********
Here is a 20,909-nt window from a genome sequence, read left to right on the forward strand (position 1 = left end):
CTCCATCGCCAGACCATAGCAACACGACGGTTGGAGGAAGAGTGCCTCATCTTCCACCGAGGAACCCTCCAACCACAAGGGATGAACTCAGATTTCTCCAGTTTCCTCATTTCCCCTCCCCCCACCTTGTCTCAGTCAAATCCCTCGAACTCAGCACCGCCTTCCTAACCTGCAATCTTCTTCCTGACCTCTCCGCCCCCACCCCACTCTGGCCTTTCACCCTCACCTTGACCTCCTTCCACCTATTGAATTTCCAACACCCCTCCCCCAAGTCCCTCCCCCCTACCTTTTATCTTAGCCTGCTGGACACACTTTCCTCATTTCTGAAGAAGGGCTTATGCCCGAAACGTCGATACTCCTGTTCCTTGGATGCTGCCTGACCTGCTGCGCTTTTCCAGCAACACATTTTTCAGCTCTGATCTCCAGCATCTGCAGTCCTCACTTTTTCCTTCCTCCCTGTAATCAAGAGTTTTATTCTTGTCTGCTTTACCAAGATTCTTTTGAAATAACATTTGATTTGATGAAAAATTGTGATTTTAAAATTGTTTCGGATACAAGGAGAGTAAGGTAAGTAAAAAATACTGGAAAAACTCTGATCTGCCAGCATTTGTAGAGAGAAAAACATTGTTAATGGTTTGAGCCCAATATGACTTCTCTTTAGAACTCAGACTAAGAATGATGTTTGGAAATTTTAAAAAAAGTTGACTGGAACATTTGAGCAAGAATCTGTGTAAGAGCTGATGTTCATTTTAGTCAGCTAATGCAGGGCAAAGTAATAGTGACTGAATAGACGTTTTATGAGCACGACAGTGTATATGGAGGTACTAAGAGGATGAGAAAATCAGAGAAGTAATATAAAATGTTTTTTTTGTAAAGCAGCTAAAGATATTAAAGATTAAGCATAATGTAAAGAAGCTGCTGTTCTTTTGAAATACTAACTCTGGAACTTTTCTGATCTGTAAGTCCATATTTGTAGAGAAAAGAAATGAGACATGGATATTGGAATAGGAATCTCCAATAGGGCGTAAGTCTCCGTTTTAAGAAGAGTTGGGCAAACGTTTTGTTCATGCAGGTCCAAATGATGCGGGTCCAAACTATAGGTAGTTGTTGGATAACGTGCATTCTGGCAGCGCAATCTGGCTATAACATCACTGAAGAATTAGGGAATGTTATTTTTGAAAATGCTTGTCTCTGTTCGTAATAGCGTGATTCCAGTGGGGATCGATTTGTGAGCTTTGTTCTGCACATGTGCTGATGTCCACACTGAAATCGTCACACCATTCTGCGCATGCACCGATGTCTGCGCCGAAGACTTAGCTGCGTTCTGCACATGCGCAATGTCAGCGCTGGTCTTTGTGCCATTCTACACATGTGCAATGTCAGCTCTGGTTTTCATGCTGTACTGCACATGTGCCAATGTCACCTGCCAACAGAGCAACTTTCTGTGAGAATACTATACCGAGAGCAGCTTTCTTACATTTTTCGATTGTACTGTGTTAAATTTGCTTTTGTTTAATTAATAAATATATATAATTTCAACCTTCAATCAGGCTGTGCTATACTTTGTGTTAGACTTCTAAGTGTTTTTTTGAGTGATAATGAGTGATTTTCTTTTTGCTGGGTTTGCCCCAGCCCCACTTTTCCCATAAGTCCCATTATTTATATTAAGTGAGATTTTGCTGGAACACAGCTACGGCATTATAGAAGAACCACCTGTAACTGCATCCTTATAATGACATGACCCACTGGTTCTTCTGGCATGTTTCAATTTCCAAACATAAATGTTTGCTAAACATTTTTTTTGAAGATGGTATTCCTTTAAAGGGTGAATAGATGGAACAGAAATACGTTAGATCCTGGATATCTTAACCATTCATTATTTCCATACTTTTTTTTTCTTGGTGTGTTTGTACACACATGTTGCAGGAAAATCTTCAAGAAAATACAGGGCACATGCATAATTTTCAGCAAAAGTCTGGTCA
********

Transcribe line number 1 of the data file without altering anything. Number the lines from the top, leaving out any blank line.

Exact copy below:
Here is a 20,909-nt window from a genome sequence, read left to right on the forward strand (position 1 = left end):